Dimensions of Laughter in Crime and Punishment

Dimensions of Laughter in Crime and Punishment

Dimensions of Laughter in Crime and Punishment

Dimensions of Laughter in Crime and Punishment


"Dostoevsky was a psychological realist, and laughter in his handling invariably has a psychological component. It can reveal a character's mood at a given instant, it can reinforce an earlier perception about a character's makeup, and at times it can also invalidate that perception in a flash. It will be shown in this study that some of the leading figures of Crime and Punishment are indeed good candidates for reassessment on the sole basis of the nature of their laughter. Since human laughter served, in a sense, as Dostoevsky's model, the author pays some heed to the highly controversial subject of real-life laughter, along with the leading theories that seek to elucidate its causes and implications. The present study offers new insights into the utilization of belletristic laughter not only in Crime and Punishment but also in the rest of Dostoevsky's major works. Additionally, it seeks to demonstrate that Dostoevsky's use of laughter bears a certain resemblance to the technique of other authors who employ laughter for artistic purposes - Leo Tolstoy, Nathaniel Hawthorne, and Umberto Eco among them." Title Summary field provided by Blackwell North America, Inc. All Rights Reserved


The first recorded attempt in the Western world to elucidate human laughter was made by Plato around 375 B.C. Subsequent speculations concerning this extraordinarily complex, intriguing phenomenon have given rise to a sizable literature of scattered remarks, opinions, observations, and specialized studies. Over a period of nearly two and a half millennia, numerous theories of laughter have also seen the light, yet none of them offers definitive, unambiguous answers to the questions they raise. Cicero and Quintilian must have sensed the formidable, Sisyphean nature of laughter research early on when they declared, some two thousand years ago and independently of one another, that the problem of laughter had not yet been solved.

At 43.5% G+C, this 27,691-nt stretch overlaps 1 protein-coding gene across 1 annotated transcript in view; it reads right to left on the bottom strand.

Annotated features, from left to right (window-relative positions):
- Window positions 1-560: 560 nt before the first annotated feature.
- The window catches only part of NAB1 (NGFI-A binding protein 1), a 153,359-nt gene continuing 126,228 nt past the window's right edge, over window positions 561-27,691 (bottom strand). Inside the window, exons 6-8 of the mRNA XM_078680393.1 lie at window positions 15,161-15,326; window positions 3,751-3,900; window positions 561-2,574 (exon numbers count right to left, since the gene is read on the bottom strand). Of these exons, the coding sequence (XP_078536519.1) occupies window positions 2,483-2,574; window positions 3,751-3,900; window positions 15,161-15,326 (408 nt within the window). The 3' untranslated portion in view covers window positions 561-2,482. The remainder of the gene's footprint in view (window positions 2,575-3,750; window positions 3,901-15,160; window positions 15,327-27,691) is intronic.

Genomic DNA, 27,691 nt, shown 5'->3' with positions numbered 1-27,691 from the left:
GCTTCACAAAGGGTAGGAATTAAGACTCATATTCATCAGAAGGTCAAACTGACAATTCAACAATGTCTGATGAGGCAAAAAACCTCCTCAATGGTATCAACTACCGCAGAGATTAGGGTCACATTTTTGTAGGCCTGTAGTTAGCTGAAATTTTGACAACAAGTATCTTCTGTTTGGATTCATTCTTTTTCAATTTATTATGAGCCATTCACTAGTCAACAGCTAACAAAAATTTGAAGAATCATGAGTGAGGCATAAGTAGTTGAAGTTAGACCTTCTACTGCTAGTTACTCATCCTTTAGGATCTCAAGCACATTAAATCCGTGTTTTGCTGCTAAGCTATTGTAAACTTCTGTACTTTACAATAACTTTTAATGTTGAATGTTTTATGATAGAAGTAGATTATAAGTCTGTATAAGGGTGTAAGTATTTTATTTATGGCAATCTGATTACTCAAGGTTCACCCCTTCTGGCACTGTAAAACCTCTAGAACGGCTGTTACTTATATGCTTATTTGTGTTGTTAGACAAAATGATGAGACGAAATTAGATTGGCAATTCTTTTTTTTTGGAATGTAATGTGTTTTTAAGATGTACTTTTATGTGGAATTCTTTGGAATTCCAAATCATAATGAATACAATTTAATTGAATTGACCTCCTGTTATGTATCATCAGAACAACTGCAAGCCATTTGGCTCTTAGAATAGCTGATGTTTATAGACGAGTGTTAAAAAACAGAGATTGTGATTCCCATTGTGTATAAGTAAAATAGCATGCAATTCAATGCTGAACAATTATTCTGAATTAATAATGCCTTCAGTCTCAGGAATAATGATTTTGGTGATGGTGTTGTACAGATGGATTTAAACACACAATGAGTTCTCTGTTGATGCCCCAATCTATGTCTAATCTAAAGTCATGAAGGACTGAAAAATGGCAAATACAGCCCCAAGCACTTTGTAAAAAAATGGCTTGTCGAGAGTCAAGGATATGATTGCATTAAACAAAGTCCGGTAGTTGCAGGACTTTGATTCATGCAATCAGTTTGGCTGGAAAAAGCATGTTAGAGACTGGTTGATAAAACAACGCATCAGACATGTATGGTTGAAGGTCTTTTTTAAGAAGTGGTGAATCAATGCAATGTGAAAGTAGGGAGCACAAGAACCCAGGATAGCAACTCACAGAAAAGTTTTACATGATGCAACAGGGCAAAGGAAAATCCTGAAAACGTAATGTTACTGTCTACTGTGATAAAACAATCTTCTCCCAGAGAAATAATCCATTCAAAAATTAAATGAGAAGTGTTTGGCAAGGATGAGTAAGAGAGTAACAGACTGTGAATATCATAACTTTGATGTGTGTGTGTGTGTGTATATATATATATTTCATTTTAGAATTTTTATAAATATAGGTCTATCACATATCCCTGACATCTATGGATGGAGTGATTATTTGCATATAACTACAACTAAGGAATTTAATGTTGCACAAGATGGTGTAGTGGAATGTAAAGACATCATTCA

The timeless accuracy of such a pessimistic assessment prevails, as does indeed the puzzle of laughter itself. One frustrated modern commentator, having surveyed the important findings of his predecessors in the field of laughter research, deems it fitting and appropriate to conclude his lengthy review with a paraphrase of Chekhov’s dictum about the inscrutable nature of love and to apply it to the enigma of laughter: “Up to now but one incontrovertible truth has been said—it is a great mystery.”

Since the possible causes of laughter are infinite, they can never be described or analyzed in toto. Laughter research itself is, moreover, inevitably hampered by the ceaseless changes and constant fluctuations of everyday life: a fluid, kaleidoscopic setting where neither prolonged nor repeated analyses of concrete instances of laughter can be undertaken. In sharp contrast, representations of laughter in a realistic work of fiction are amenable to scrutiny. Because they are created for specific purposes, one should be able to glean their meaning from context.

A widely acclaimed masterpiece, F. M. Dostoevsky’s Crime and Punishment (1866) contains over three hundred descriptions of and many additional allusions to human laughter and smiling. Taken collectively, these form a system. The purpose of . . .

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